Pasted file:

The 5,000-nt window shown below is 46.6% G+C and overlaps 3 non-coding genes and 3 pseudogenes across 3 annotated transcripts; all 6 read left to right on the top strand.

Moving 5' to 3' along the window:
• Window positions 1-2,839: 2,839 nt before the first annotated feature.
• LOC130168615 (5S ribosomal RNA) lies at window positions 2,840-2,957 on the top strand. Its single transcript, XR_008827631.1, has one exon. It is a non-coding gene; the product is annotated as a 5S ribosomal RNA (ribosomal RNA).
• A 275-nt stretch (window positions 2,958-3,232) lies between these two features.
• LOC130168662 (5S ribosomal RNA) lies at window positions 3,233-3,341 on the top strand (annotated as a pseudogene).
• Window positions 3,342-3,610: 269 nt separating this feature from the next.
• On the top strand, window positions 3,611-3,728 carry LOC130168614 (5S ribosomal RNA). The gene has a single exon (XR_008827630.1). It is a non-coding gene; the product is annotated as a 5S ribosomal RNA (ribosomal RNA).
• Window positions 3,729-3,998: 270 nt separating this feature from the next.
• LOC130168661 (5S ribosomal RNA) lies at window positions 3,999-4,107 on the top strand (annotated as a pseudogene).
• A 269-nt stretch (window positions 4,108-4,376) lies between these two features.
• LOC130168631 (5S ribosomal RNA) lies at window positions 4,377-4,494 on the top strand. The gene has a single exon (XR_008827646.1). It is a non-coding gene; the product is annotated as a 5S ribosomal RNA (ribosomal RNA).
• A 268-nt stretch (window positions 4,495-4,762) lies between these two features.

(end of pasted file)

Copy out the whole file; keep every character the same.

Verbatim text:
The 5,000-nt window shown below is 46.6% G+C and overlaps 3 non-coding genes and 3 pseudogenes across 3 annotated transcripts; all 6 read left to right on the top strand.

Moving 5' to 3' along the window:
• Window positions 1-2,839: 2,839 nt before the first annotated feature.
• LOC130168615 (5S ribosomal RNA) lies at window positions 2,840-2,957 on the top strand. Its single transcript, XR_008827631.1, has one exon. It is a non-coding gene; the product is annotated as a 5S ribosomal RNA (ribosomal RNA).
• A 275-nt stretch (window positions 2,958-3,232) lies between these two features.
• LOC130168662 (5S ribosomal RNA) lies at window positions 3,233-3,341 on the top strand (annotated as a pseudogene).
• Window positions 3,342-3,610: 269 nt separating this feature from the next.
• On the top strand, window positions 3,611-3,728 carry LOC130168614 (5S ribosomal RNA). The gene has a single exon (XR_008827630.1). It is a non-coding gene; the product is annotated as a 5S ribosomal RNA (ribosomal RNA).
• Window positions 3,729-3,998: 270 nt separating this feature from the next.
• LOC130168661 (5S ribosomal RNA) lies at window positions 3,999-4,107 on the top strand (annotated as a pseudogene).
• A 269-nt stretch (window positions 4,108-4,376) lies between these two features.
• LOC130168631 (5S ribosomal RNA) lies at window positions 4,377-4,494 on the top strand. The gene has a single exon (XR_008827646.1). It is a non-coding gene; the product is annotated as a 5S ribosomal RNA (ribosomal RNA).
• A 268-nt stretch (window positions 4,495-4,762) lies between these two features.